Prosperous Planet Insights: Food System Transformations, Part 1

Synopsis: We used to live in a small world on a big planet. But recently things have changed. In just two generations this has become a big world on a small planet. We now live in the Anthropocene – the geological era of humankind. This is a game-changer for all businesses.

As popularly expressed by Johan Rockström and Mattias Klum in their 2015 book (, we have over the past 70 years gone from being a small world on a big planet to becoming a big world on a small planet.

The social, economic and technological development that the world has seen in this short period of time is mind-blowing. On an aggregate level, we are better off than ever before, with opportunities that past generations only could dream about. But at the same time, human action now affects the basic functions of Planet Earth, and we are faced with a set of unprecedented sustainability challenges.


The graphs below, (an adaptation of Will Steffen’s work from 2015 show just how much the world has changed in two short generations. The exponential rise in social and economic trends is exactly mirrored in shape by the imprint that our civilization has had on the biosphere.







Since the 1950s, the world population has increased three times, energy use has increased seven times, and international tourism has gone from non-existent to reaching an astonishing 1 billion international arrivals per year. Over the same period of time, the global economy has grown by a factor of 10, and in the past decade alone, 800 million people have gotten access to mobile banking services! And while we all have been busy pursuing a better life, the level of CO2 in the atmosphere has steadily increased from 270 to 390 ppm, we have lost about 30% of all tropical forest worldwide, 1 million species have become threatened by extinction, and the global waste mount has kept on growing.

This phenomenon is referred to as the “great acceleration”. It reflects the largest transformation in human history in terms of how we relate to our planet. We are NOT showing these trends to point out that everything gets worse, a lot of things do get better, and there’s truth to both Rosling’s factfulness ( and Diamandis’ vision about abundance ( However, it is important to take in the full meaning of these graphs. The sum of all this is what scientists call the Anthropocene, or the age of humankind (a term first proposed by the Nobel laureate Paul Crutzen in 2000). The interacting exponential change, in our societies, in the economy, in the technosphere, and in the environment, creates a world that is radically different from the one we used to live in until quite recently. A world that is complex, ambiguous and uncertain, to an extent that we never have seen before.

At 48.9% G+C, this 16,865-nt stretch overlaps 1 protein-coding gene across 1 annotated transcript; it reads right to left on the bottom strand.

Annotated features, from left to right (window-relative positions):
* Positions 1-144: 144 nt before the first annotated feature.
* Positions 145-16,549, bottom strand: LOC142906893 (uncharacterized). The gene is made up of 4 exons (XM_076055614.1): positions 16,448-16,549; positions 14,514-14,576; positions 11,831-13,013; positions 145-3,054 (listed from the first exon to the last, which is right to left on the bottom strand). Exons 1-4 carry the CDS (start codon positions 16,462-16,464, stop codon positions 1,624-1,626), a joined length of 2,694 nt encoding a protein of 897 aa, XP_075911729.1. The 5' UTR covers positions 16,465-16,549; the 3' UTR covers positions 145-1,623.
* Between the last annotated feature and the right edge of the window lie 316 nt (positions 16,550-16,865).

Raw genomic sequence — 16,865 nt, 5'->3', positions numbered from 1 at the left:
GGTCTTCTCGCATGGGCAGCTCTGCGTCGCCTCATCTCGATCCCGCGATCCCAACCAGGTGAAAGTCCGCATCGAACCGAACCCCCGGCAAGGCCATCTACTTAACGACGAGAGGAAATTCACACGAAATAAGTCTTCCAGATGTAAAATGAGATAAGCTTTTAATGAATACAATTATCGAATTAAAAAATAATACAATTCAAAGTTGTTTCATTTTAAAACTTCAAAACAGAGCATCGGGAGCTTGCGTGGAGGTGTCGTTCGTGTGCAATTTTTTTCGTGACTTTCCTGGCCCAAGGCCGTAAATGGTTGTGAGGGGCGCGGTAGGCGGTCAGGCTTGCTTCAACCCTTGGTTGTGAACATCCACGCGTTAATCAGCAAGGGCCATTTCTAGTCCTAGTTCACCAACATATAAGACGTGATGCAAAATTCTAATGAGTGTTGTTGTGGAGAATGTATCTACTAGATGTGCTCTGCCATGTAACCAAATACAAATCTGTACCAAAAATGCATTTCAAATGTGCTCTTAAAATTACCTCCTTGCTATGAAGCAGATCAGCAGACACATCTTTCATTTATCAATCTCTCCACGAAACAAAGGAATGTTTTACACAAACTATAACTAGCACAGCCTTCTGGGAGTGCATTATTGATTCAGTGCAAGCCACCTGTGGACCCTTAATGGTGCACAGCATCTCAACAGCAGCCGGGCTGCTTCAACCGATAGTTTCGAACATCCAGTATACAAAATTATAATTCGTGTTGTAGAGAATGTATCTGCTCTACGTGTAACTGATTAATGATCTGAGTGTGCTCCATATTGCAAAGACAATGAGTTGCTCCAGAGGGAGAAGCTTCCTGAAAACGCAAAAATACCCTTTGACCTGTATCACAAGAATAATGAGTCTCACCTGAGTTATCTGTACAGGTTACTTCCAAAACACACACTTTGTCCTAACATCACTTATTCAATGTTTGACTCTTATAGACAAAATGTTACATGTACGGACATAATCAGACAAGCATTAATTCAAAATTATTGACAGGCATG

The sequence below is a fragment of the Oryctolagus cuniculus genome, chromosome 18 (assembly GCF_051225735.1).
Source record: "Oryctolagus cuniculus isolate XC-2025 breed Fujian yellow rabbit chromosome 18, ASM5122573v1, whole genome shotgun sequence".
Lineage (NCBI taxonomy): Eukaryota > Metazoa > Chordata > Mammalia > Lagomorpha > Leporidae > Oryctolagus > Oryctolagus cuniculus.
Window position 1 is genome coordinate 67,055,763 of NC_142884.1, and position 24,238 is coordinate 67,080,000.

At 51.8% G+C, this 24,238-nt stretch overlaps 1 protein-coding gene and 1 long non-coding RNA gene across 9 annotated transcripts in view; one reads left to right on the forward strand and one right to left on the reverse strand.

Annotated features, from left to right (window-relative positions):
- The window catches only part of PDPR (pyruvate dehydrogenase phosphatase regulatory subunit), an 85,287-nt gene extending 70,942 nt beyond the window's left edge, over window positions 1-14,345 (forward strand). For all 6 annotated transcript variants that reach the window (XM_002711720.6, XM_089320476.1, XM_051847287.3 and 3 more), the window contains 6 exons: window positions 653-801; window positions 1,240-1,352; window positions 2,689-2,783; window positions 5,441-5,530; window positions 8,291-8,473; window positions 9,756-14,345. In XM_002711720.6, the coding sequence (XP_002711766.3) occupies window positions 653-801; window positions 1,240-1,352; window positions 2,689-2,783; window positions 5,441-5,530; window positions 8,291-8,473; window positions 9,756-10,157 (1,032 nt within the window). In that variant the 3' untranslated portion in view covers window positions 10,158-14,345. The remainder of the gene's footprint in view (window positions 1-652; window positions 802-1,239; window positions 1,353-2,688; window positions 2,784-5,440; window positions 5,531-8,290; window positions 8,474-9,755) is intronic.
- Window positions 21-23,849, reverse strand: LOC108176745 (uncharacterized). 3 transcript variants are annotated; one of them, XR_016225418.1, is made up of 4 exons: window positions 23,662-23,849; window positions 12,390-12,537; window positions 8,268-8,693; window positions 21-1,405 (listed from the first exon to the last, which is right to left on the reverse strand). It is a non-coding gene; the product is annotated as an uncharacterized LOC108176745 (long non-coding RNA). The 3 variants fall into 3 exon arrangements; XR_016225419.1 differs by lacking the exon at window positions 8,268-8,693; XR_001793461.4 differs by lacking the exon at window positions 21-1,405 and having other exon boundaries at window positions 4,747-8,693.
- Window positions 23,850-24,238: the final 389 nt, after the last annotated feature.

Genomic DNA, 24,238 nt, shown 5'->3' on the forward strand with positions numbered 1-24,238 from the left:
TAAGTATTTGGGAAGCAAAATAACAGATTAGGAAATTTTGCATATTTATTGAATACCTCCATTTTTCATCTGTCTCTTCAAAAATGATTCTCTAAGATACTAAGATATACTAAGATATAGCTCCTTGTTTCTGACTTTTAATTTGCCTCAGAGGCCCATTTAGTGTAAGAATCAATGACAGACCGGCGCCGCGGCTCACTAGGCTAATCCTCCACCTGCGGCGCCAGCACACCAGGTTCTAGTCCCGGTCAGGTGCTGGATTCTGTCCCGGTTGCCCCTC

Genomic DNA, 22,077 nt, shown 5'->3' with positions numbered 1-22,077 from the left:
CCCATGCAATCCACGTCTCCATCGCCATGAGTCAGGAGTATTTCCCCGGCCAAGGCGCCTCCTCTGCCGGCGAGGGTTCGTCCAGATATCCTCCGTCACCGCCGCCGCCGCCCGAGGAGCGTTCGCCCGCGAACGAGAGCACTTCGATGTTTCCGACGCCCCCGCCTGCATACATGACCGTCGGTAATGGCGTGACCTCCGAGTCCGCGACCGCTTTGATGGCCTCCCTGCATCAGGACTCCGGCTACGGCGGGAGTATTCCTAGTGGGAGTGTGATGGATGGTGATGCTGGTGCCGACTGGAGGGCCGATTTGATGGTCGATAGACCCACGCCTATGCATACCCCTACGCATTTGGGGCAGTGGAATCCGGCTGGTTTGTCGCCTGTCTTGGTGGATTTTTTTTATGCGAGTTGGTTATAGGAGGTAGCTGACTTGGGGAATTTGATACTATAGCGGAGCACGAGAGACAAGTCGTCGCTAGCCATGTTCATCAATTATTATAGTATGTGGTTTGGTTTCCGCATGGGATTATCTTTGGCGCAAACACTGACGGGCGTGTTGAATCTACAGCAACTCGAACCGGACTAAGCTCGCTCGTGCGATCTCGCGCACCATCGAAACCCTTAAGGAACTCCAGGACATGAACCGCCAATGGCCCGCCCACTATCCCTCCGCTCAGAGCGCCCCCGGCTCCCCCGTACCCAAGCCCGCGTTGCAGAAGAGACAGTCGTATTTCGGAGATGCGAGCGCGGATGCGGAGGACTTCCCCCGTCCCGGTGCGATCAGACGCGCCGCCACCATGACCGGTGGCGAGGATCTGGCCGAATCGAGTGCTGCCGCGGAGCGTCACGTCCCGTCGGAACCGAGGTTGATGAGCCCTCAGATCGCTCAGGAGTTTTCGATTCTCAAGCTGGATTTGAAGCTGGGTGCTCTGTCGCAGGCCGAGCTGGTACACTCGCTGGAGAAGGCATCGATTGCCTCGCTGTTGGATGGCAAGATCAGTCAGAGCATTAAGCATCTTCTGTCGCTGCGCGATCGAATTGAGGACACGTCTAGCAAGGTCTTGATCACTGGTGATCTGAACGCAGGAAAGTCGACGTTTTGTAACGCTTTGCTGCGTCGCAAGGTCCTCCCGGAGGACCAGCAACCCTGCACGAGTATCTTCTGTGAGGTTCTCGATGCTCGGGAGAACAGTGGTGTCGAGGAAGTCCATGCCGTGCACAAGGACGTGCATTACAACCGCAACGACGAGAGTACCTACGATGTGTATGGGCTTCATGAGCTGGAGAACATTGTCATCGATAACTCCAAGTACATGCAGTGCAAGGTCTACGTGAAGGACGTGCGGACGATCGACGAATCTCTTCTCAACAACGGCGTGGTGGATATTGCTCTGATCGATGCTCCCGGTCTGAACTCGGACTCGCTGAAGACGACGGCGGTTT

As long as we were still a small and predictable world on a big and stable planet, the effects of our global development trajectory were not yet felt, at least not everywhere. At that time, conventional strategies for business development worked relatively well to produce “the bottom line”. But in the globalized, hyper-connected, and rapidly changing world where we live today, running a successful business will require a fundamentally new set of strategies.

Why? – Because the Anthropocene changes everything, for everyone, everywhere. It shifts sustainability from something seen as a peripheral branding concern to the center stage for all business development. There are two simple reasons for this:

1) we are using up more resources than our world produces, and

2) problems that in the past could be considered external, such as climate change, are now becoming internal.

This has huge implications for the viability of conventional business models.

The next ten years are shaping up to be extremely volatile across a range of different business sectors. Without any doubt, it will mean the end for many companies. But there will also be winners; among those who realize that the Anthropocene is already here, and aim for transformation to a business model that is relevant in this new context, among those who decide to be part of the solution, who contribute to solving the global grand challenges in a way that drives their revenue. This is what we at Prosperous Planet help you do.

In our next white paper we will present the business case for sustainability, explain why many current approaches to sustainability fail to generate both impact and competitive advantage, and outline what a modern sustainability approach that will take you beyond break-even in the Anthropocene looks like.

Founder and CEO at Prosperous Planet AB | Former Stockholm Resilience Centre scientist